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I’m hearing a variation of a complaint with increasing frequency, in both my personal and professional life. (Kidding—I have no personal life.) It goes something like this:

“I used to get high back in high school and college, and boy, it was great. I was giggly/creative/happy, and had a great time whether I was with my friends or by myself. Now that I’m older, it seems like things have turned. When I smoke now, instead of being happy/creative, I’m tired/depressed/paranoid/introverted. I want to get high like I did back in the day. What I am doing wrong, and what do I need to do differently?”

(Preemptive disclaimer: If you are under 21, don’t use cannabis—unless you have an OMMP card and are 18. Or have epilepsy or chemo and are under 18. Look, it’s complicated. Stay in school, mind the gap, etc.)

It’s a fantastic question, with lots of potential, multifaceted answers that would exceed the length of this column. But let’s cover some ideas for how to address this. Whether you consume cannabis for medical or psychological issues, or for any reason that qualifies as “recreational,” finding ways to access the effects you’ve gotten in the past should be totally doable, via tools both practical and esoteric.


What Are You Smoking?

Assuming you’re 28 or older, and you started smoking weed more than 10 years ago, what you are smoking now is most likely nothing like what you were then. Different strains, growing methods, and other factors have produced a selection of much stronger and diverse offerings. See if you can recall what you were actually smoking back then. (And answering “really good weed, man” is not helpful. See, this is why you are alone.)

Use some Google and search terms like “Popular weed strains of 20xx” or “19xx.” Anything ring a bell? Great. Then tell your trusted neighborhood dispensary you’re seeking something on par with those.

Inevitably, you’ll be directed to make a counterintuitive choice: a strain with less THC. Don’t be macho about it, just do it—get something with lower THC, because what you used to smoke was most likely lower in THC, too.


What Does Your Lab Report Say?

The information about terpene levels and CBD content is just as important. Certain terpenes lead to certain effects, so if you can sort that out (and yeah, it’s complicated), you might find that those terpene levels and combinations are more important than the THC content or even the strain. Consider a strain with higher CBD than THC.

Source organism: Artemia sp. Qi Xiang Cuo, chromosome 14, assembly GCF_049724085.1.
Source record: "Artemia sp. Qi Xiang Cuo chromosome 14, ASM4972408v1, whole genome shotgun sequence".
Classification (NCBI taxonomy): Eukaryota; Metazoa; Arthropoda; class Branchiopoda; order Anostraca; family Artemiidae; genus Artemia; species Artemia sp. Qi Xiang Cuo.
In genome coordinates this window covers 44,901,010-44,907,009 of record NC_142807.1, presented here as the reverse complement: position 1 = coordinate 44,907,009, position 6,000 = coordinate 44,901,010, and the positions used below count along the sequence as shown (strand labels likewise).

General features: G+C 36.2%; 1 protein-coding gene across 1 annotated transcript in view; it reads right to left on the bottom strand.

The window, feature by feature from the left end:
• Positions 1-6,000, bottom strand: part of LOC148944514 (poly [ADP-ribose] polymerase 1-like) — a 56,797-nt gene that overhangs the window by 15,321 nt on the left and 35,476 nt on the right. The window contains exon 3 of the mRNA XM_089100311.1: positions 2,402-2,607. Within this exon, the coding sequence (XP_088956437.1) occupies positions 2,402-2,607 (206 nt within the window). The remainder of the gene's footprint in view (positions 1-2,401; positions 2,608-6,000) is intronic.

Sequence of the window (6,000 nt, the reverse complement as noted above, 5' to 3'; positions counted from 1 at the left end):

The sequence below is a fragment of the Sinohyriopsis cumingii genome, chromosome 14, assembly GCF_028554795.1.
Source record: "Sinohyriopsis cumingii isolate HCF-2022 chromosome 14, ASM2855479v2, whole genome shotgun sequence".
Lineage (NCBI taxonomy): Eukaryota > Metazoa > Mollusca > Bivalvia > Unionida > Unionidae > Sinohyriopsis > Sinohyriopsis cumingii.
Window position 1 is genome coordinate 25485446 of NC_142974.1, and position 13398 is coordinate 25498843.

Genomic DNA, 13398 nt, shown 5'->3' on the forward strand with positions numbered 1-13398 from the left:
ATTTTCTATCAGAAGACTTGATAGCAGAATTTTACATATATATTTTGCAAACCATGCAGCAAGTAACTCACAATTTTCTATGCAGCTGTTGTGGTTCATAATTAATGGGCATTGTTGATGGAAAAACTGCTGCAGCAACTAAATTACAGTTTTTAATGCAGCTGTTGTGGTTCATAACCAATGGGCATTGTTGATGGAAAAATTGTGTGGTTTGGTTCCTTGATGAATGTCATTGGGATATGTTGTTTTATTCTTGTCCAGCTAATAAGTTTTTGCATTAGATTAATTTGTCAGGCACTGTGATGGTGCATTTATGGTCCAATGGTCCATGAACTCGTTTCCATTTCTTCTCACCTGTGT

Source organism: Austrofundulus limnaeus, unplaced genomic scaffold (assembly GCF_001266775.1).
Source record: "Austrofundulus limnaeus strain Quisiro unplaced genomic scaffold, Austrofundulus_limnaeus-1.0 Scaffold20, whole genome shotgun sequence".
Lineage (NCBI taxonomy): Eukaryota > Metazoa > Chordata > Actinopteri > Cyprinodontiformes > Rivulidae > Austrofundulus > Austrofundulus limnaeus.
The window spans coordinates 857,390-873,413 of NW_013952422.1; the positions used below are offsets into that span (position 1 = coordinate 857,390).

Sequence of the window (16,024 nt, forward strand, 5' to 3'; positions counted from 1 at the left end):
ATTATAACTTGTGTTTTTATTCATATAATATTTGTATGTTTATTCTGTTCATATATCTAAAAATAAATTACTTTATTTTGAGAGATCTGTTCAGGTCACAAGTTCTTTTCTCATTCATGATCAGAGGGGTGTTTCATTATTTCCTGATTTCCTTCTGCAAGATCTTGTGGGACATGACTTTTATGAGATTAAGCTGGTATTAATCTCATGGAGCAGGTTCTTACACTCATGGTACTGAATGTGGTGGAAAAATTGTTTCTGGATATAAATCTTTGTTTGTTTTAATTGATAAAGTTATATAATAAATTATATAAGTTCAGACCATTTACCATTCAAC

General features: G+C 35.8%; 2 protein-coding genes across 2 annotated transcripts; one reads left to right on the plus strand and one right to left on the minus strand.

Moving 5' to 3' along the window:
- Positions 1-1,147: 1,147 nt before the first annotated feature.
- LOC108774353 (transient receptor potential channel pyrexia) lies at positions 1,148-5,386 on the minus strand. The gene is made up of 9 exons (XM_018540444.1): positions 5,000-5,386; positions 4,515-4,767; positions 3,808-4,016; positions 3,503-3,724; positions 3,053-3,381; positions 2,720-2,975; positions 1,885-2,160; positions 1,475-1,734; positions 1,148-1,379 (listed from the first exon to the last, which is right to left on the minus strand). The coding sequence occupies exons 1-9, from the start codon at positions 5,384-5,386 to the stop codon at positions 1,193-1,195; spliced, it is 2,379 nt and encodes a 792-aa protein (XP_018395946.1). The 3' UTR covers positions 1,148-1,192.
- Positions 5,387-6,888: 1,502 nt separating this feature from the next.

How Are You Smoking?

Bong, pipe, or joint? Cool, those are fun. Perhaps they aren’t as pleasurable as they once were, for a number of reasons. Smoke is unhealthy. Bongs are smelly (and let’s not get started on the potential for your cat to knock them over). Burn holes suck now that you have possessions you actually care about. And coughing—lord, the coughing. So, maybe try vaping. Lower temperatures can equal a mellower, clearer high and better taste, and controlling the temperature can control the effects, too.


Where Are You Smoking?

Are you hiding from your kids in the garage, burning your thumb tamping out a bowl because you think they may have heard you cough, muttering things like “Goddammit that hurts!” and “Where’s the Febreze?” Ask yourself: Is this how you used to get high, smoking in fear and relegated to, um, less than comfortable conditions? Screw that noise. Get warm, get comfortable, grab your munchies, and you do you. #nocannashame


Check Your Head

Things change, and over time, we can get weighed down, burned and scarred, and have our ass kicked by life. Cannabis is an awesome tool to deal and heal, but when you were smoking before, you probably had less baggage. You can’t go home again, but you can set your intention to counteract the static in your dome. If you want to be giggly, assign that as your goal for your session. Breathe, let go, and have fun, even if you may wonder if you still know how. Which ties into....


Entheogens Do NOT Play

Peyote, mushrooms, ayahuasca, and cannabis are all entheogens—psychoactive substances documented for millennia as being used in shamanic, religious, and spiritual practices. The original Greek for entheogen translates to “generating the divine within,” and doing so can uncover truths we might hide from ourselves. Not every pre-roll will reveal one’s inner cosmos, but if smoking brings up all the feels, perhaps that’s something you need to deal with.